publication . Article . 2012

A New Start for Protein Synthesis

Thomas E. Dever;
Open Access
  • Published: 28 Jun 2012 Journal: Science, volume 336, pages 1,645-1,646 (issn: 0036-8075, eissn: 1095-9203, Copyright policy)
  • Publisher: American Association for the Advancement of Science (AAAS)
Recent technical advances have led to the accumulation of vast amounts of DNA sequences, highlighting the importance of understanding how the information in DNA is translated into amino acids and proteins. To decipher this information, the cell first transcribes a "coding" segment of DNA into messenger RNA (mRNA). Next, the ribosome decodes the mRNA in blocks of three consecutive nucleotides, or codons, that each specify an amino acid. But, how does the ribosome know where to start reading on the mRNA? To ensure faithful translation, and thereby yield a functional protein, cells restrict translation initiation to AUG codons that specify the amino acid methionine...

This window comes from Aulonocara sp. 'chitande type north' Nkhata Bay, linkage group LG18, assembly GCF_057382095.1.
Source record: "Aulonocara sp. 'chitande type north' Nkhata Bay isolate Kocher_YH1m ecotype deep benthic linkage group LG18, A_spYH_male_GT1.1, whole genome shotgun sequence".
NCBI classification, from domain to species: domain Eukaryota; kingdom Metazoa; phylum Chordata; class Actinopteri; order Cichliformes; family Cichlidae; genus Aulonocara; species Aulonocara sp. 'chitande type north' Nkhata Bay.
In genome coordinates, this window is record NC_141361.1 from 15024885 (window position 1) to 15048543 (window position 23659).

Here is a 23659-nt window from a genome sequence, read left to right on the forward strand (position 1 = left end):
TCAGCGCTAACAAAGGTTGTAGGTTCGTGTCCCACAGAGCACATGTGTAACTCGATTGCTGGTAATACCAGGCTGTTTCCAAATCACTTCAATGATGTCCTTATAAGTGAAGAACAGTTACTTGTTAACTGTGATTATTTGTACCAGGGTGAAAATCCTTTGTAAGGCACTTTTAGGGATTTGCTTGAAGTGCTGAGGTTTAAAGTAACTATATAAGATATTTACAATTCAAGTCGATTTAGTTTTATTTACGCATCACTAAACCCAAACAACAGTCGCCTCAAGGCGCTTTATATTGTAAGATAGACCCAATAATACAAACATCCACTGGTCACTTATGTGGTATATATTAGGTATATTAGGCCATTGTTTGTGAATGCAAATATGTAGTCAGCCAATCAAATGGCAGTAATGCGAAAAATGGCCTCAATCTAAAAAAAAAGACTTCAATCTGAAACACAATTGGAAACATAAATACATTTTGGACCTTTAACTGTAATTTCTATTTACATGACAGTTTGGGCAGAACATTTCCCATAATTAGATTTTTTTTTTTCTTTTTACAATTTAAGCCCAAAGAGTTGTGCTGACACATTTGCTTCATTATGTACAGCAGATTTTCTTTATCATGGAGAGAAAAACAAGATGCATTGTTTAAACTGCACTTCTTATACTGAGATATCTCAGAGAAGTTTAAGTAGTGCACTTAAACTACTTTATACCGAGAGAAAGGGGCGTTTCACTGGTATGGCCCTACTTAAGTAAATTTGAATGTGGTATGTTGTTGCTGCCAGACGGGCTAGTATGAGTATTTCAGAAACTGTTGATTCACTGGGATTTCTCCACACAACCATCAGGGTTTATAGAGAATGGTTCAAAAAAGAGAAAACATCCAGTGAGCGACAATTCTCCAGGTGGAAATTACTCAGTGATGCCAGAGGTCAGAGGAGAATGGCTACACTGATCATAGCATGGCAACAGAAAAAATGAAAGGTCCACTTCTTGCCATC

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free text keywords: Multidisciplinary, Transfer RNA, Stop codon, Computational biology, Eukaryotic initiation factor, Genetics, Translational frameshift, Translation (biology), Ribosomal frameshift, Genetic code, Reading frame, Biology
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